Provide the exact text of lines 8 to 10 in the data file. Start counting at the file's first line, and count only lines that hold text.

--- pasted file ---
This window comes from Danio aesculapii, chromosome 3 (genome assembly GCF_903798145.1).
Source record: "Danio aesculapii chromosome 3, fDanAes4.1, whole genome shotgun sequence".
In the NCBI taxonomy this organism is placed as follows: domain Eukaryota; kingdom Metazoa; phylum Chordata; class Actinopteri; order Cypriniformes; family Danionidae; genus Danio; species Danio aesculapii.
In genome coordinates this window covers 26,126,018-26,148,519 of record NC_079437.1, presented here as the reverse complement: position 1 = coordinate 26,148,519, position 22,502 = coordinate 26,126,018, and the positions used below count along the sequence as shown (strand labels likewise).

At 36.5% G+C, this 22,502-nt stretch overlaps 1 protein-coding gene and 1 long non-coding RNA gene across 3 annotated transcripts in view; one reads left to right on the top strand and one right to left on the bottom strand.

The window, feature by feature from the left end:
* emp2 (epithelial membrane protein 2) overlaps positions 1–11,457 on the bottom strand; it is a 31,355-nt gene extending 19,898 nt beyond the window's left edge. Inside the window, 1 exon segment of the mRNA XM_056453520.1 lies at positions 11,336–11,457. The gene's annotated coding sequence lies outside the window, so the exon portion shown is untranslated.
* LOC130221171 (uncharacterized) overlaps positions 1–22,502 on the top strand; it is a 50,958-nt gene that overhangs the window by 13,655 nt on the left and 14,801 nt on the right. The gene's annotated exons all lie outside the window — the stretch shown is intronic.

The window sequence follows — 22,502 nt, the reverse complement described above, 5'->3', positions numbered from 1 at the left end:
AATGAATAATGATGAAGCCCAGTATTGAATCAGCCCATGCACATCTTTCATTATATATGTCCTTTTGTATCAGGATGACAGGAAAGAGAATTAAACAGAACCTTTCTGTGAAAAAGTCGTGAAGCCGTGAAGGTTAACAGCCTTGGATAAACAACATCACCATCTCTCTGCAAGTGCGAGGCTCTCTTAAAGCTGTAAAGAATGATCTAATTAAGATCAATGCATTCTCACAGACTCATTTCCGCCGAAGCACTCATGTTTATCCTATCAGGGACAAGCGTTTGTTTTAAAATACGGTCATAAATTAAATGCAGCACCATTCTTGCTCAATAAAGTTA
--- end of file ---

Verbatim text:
* LOC130221171 (uncharacterized) overlaps positions 1–22,502 on the top strand; it is a 50,958-nt gene that overhangs the window by 13,655 nt on the left and 14,801 nt on the right. The gene's annotated exons all lie outside the window — the stretch shown is intronic.

The window sequence follows — 22,502 nt, the reverse complement described above, 5'->3', positions numbered from 1 at the left end:
AATGAATAATGATGAAGCCCAGTATTGAATCAGCCCATGCACATCTTTCATTATATATGTCCTTTTGTATCAGGATGACAGGAAAGAGAATTAAACAGAACCTTTCTGTGAAAAAGTCGTGAAGCCGTGAAGGTTAACAGCCTTGGATAAACAACATCACCATCTCTCTGCAAGTGCGAGGCTCTCTTAAAGCTGTAAAGAATGATCTAATTAAGATCAATGCATTCTCACAGACTCATTTCCGCCGAAGCACTCATGTTTATCCTATCAGGGACAAGCGTTTGTTTTAAAATACGGTCATAAATTAAATGCAGCACCATTCTTGCTCAATAAAGTTA